Should you be worried about the recent market selloff? Well, it totally depends upon why you are in the markets. If I am a short-term market participant looking for making some quick money overnight, this volatility will surely make me go crazy.
But if I am a long-term investor, and I believe in the company fundamentals, no matter whether the market crashes by whatever points, it won’t bother me.
Moreover, long-term investors should see this fall as an opportunity to buy more of the great company stocks at discounted prices.
There are many such large-cap stocks that have fallen significantly amid coronavirus fears last week. In some cases, the plunge was just the impact of the broader market sentiment. Let’s take a look.
Suncor Energy (TSX:SU)(NYSE:SU) is an integrated energy company that the legendary investor Warren Buffett’s Berkshire Hathaway holds a stake in. The reason behind I included Suncor Energy stock here is its recent fall looks more than warranted.
Plus, its juicy dividend yield of almost 5% makes it an attractive pick from the total return perspective. Just like a yield, I like to focus on stock’s dividend growth as well, because it plays a big role in driving investors’ returns over the long term.
In the last five years, Suncor Energy increased its per-share dividends by a handsome 10% compounded annually.
Suncor Energy stock touched a 52-week low of $35.8 on Friday, losing approximately 20% since its recent high of $45 in mid-January. Energy markets continue to look depressed with volatile oil and gas prices. However, Suncor will likely be relatively better placed compared to upstream energy companies.
Suncor Energy stock has fallen in the last six consecutive trading sessions. Interestingly, buyers might come rushing in, as the stock is trading in the oversold zone. It also looks attractive from the valuation standpoint. However, how broader markets play out amid the coronavirus fears will likely weigh on the stock in the short term.
Toronto-Dominion Bank (TSX:TD)(NYSE:TD) stock fell to its 52-week low amid broader markets pressure last Friday. The bank reported fairly solid earnings and announced a dividend increase last week. Thus, in my view, once the market takes a breather from the coronavirus shock, Toronto-Dominion Bank stock will also likely stabilize.
The stock is trading at a dividend yield of 4.5%, fairly higher than the markets at large. Its long dividend payment history indicates stability and predictability. Its recent fall and an attractive dividend profile make it an appealing investment proposition for the long term.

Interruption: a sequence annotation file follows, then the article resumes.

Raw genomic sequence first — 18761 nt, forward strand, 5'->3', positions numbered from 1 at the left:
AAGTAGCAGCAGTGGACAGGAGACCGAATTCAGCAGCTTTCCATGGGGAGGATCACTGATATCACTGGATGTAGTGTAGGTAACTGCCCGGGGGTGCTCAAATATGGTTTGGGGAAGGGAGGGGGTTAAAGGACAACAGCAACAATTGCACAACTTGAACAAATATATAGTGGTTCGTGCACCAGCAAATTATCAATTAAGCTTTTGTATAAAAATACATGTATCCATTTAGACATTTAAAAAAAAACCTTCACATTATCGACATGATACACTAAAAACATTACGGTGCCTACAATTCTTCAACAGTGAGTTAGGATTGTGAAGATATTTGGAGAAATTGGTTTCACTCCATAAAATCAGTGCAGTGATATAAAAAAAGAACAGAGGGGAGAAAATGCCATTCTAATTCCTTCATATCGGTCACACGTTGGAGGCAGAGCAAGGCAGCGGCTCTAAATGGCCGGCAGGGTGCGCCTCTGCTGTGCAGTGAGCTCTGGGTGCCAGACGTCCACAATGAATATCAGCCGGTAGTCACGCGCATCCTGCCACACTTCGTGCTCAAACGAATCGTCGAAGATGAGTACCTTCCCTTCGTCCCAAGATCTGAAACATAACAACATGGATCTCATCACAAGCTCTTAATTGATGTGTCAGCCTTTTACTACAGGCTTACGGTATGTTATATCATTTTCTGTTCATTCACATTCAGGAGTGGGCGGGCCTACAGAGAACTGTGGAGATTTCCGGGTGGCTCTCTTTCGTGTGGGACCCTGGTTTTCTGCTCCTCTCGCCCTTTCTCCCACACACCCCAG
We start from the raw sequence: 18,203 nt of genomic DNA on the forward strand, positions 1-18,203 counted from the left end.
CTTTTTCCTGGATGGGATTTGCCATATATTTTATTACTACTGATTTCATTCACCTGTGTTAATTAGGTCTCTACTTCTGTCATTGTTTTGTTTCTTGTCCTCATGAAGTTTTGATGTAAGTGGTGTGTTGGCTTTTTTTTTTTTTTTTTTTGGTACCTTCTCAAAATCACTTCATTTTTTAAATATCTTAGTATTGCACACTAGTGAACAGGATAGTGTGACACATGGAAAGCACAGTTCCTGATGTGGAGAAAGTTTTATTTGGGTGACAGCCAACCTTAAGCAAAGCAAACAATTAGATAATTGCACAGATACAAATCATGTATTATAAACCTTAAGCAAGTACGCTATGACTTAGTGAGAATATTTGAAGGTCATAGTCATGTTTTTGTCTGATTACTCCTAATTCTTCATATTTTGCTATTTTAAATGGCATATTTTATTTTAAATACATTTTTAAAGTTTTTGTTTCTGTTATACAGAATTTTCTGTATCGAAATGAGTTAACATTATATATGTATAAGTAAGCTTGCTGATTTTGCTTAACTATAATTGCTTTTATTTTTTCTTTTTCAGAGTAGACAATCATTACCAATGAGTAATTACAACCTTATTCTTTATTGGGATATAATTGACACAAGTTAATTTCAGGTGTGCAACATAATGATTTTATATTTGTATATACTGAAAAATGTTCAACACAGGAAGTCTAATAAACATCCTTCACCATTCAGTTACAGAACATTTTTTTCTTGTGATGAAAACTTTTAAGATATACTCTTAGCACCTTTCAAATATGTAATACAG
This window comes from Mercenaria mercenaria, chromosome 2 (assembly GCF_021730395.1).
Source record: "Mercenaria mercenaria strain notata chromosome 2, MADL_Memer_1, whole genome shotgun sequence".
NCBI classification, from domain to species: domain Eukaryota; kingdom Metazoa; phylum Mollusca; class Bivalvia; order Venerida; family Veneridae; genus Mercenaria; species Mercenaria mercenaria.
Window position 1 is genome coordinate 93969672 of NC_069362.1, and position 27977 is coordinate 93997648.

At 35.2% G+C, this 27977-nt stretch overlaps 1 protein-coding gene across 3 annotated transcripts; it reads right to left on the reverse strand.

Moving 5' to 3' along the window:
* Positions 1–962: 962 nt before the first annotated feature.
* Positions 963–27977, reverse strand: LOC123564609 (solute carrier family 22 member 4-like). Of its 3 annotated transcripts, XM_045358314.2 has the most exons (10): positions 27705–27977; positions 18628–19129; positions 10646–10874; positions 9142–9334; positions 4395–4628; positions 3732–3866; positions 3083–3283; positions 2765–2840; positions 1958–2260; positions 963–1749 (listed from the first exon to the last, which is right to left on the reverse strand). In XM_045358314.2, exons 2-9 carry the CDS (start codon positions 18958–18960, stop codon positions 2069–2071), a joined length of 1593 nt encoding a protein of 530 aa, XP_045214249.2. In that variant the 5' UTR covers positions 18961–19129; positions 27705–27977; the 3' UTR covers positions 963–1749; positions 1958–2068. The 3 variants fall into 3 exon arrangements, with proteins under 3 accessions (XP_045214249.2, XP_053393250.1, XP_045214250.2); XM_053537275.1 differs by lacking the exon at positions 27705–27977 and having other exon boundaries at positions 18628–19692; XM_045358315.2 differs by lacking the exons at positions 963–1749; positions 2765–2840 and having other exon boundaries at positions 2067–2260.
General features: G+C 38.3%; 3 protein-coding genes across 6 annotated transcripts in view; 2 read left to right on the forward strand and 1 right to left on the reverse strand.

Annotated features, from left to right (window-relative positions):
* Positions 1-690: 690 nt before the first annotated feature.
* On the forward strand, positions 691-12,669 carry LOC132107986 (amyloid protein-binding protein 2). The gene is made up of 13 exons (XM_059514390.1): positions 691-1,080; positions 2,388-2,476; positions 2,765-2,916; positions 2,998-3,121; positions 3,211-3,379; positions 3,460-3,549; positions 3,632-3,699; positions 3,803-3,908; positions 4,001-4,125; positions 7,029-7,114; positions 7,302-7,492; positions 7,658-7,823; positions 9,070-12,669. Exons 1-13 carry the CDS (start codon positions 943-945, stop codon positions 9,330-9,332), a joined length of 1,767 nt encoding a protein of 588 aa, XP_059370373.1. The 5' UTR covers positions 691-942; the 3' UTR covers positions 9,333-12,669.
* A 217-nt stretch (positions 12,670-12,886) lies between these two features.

As earlier stated, dividend growth is an important aspect income-seeking investors should pay close attention to, just like a yield. In the last five years, Toronto-Dominion managed to raise its dividends by 10% compounded annually.
Toronto-Dominion Bank stock is also trading in the oversold zone at the moment.
Long-term investors should understand that market volatility comes and goes. Some last for weeks, while some last longer. However, great businesses can be bought at better prices amid this volatility.
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This article represents the opinion of the writer, who may disagree with the “official” recommendation position of a Motley Fool premium service or advisor. We’re Motley! Questioning an investing thesis — even one of our own — helps us all think critically about investing and make decisions that help us become smarter, happier, and richer, so we sometimes publish articles that may not be in line with recommendations, rankings or other content.
The Motley Fool owns shares of and recommends Berkshire Hathaway (B shares) and recommends the following options: long January 2021 $200 calls on Berkshire Hathaway (B shares), short January 2021 $200 puts on Berkshire Hathaway (B shares), and short March 2020 $225 calls on Berkshire Hathaway (B shares). Fool contributor Vineet Kulkarni does not have any positions in the stocks mentioned.